Editor’s Note: Reflection on First (Park) Congregational UCC
It has been four long months since my first and latest post on my and my fiancée’s ongoing hunt for a home church in Grand Rapids. The onslaught of academic papers and exams, a long interval being in Canada, and a period of transitioning back into Grand Rapids life have all conspired to keep me from church (s)hopping in the area. Now, I have finally gotten around to attending First Congregational Church, United Church of Christ, the second congregation that caught my attention while doing research this past spring.
Before getting in too deep on my experience at what, for simplicity’s sake, I will be referring to as Park Church, I would like to give a brief update on my impressions of Fountain Street Church. After attending three additional times, I have not changed my overall positive appraisal of the church, especially the quality of its teaching and the conduct of its services. Its size has remained a barrier to deeper involvement, but that is an entirely surmountable problem. I also remain enchanted by its worship space, and its triumphalist grandeur creates a productive tension with the nondenominational sermons.
What distinguishes Park Church from FSC is its stronger attachments. First, it is by far the more conventionally Christian congregation, employing traditional liturgies, prayers, doxology, and hymnody. While FSC draws from a larger pool of religious and secular literature for its instruction and worship, this congregation sits more comfortably within a specifically Christian space. The building, which was constructed in 1869 and fitted with gorgeous Tiffany windows in the 1920s, is aesthetically consistent and beautiful. Those who commissioned its construction did not have Puritan iconoclasm as a core principle, despite the Congregationalist heritage of the church. I appreciate their commitment to beautifying the space without making anything gauche or grandiose. Luckily the church’s congregation, though apparently few in number, is blessed with musically gifted parishioners. Its organ remains in skilled hands–few circumstances are more depressing than a well-tended instrument suffering from disuse–and there were special interludes from two male vocal soloists with accompaniment. Park Church’s space is suited for worship and well-outfitted.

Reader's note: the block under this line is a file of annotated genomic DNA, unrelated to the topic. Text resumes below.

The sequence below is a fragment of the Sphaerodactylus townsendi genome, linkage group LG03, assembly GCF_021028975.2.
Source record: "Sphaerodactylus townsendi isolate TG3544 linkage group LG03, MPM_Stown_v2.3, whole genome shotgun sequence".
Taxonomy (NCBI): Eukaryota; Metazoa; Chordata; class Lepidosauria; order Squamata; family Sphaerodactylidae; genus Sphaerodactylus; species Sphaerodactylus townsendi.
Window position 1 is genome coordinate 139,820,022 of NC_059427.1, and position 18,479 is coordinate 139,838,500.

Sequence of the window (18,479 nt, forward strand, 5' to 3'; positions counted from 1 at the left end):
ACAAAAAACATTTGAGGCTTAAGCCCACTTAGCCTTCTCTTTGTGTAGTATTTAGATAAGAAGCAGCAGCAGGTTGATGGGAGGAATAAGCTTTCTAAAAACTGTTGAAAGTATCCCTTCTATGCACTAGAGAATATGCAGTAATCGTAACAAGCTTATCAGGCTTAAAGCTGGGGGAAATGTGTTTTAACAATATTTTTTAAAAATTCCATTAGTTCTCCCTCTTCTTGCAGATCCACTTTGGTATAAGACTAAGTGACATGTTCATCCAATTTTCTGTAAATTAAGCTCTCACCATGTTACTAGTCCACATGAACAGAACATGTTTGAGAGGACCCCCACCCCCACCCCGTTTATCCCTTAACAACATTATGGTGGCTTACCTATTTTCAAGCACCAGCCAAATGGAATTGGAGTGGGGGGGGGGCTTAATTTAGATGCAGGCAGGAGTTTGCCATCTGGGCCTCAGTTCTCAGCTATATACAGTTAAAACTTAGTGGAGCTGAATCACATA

At the inception of the service, the serving minister, associate pastor Rev. Kyle Carnes, gave a summation of the church’s identity, establishing it as an “open and affirming” congregational church within the United Church of Christ. “Open and affirming” refers to a designation within the UCC for congregations which, according to the denominational description, “make public covenant of welcome into their full life and ministry to persons of all sexual orientations, gender identities, and gender expressions.” I agree with the intent of this covenant, which is part of the reason Park Church attracted my fiancée and me in the first place. Ways in which the church seemed to comply with this requirement included gender-inclusive/gender neutral language for God in the doxology and gloria patri. I was heartened that traditional words were also included, though I opted for the gender neutral terms as I strive to do in ordinary speech.